“The saddest thing about betrayal is that it never comes from your enemies.”
Have you ever felt betrayed by someone?
When someone you trusted hurts you, betrays you, or leaves you, it can be one of the most painful and heartbreaking situations. It can be tempting to feel like you failed, to quit, or even to give in to bitterness or anger. I want you to understand how to overcome the bitterness of betrayal.
My husband, Gary, and I have experienced and had to deal with many betrayals over the years in business, ministry, relationships, and friendships… and I can tell you from firsthand experience, it’s not fun!
Remember this: Betrayal is not a reflection of who YOU are.
Even Jesus faced betrayal. Palm Sunday celebrates the day Jesus was honored on His way to Jerusalem. John 12:13 (NIV) says:
They took palm branches and went out to meet Him, shouting “Hosanna! Blessed is He who comes in the name of the Lord! Blessed is the king of Israel!”
A few days after Palm Sunday, none of those people would worship or even acknowledge Jesus as Lord when He was arrested and crucified, but He still loved them.
The same people who praised Jesus in Jerusalem were the same people who later cursed Him, and He loved them anyway.
Judas is another example of betrayal in Jesus’s life. Judas was one of Jesus’s twelve disciples mentoring under Him and ministering with Him. Unfortunately, Judas had selfish ulterior motives. He was self-seeking; he didn’t have any loyalty to Jesus. When a price was put on Jesus’s head, Judas betrayed Him for the money. Judas gave Him over to be crucified for a few silver coins and even marked it with a kiss.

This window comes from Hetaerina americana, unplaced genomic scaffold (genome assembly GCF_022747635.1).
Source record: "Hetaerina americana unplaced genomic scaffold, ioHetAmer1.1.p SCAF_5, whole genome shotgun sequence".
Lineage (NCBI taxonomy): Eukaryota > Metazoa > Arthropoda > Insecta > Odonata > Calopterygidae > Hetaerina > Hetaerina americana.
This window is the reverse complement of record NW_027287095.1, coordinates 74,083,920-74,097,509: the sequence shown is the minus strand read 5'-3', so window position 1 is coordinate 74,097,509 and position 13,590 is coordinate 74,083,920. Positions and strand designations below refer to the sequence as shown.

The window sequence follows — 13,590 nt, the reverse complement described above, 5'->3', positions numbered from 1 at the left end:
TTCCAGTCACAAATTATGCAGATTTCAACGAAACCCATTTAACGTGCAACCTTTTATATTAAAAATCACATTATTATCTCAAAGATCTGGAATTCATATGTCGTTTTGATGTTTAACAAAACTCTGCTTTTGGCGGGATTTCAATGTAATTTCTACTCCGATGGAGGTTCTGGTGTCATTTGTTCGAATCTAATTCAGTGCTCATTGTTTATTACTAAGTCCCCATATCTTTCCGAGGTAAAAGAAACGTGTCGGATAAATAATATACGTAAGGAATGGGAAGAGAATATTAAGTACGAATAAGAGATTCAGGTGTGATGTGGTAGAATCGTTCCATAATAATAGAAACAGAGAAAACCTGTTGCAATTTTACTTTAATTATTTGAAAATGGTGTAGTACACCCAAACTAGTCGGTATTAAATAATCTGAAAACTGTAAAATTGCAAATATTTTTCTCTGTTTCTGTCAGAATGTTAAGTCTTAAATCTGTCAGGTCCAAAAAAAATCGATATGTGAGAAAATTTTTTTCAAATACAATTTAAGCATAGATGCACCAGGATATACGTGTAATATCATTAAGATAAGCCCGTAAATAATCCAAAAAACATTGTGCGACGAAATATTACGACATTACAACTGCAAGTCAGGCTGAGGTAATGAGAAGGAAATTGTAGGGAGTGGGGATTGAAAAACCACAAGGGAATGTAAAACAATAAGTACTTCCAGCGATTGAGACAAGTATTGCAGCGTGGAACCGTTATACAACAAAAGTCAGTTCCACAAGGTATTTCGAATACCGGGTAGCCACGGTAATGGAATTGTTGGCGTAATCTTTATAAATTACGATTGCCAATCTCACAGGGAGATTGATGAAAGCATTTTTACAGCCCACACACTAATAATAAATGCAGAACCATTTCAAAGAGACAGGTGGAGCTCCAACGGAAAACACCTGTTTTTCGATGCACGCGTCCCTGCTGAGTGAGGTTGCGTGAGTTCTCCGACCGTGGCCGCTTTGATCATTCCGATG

Matthew 26:48-50 (NIV) say:
Now the betrayer had arranged a signal with them: “The one I kiss is the man; arrest him.” Going at once to Jesus, Judas said, “Greetings Rabbi!” and kissed him. Jesus replied, “Do what you came for, friend.” Then the men stepped forward, seized Jesus, and arrested him.
In today’s culture, it’s unlikely that you will encounter a friend who will sell you to the authorities to be killed, but that doesn’t mean you can’t relate. I’ve heard story after story of this kind of stinging betrayal. In fact, Gary and I have experienced it firsthand on several occasions!
There is nothing as painful or devastating as this tactic from the enemy. I can trace any time Gary and I have been tempted to quit back to this type of attack! These attacks can be especially hurtful when they come from someone you love and trust––someone in your inner circle, like Judas was to Jesus.
A close friend, a staff member, a family member…
Remember, a person’s betrayal is not a reflection on you as a leader or as a person; it’s a reflection of what’s going on inside the person who betrayed you.
The First Three Stages of Disloyalty
Matthew 10:16 (NIV) says, “I am sending you out like sheep among wolves. Therefore be as shrewd as snakes and as innocent as doves.”
This verse perfectly describes how we are called to work with people!
When you get hurt, it’s easy to become suspicious and hard-hearted toward people. God wants us to see the best in everyone. He also wants us to walk in wisdom and the discernment of the Holy Spirit.
Ephesians 6:12 (NIV) says:
For our struggle is not against flesh and blood, but against the rulers, against the authorities, against the powers of this dark world and against the spiritual forces of evil in the heavenly realms.
There is an enemy who wants to stop us from reaching our destinies, and he will try to work through people.
That’s why we have to use the discernment of the Holy Spirit!
Did you know that a bull shark is half the size of a great white shark, but it’s responsible for the most shark attacks?
The moral of the story is things aren’t always as they seem.
According to Dag Heward-Mills’s book Loyalty and Disloyalty, here are the first four stages of disloyalty: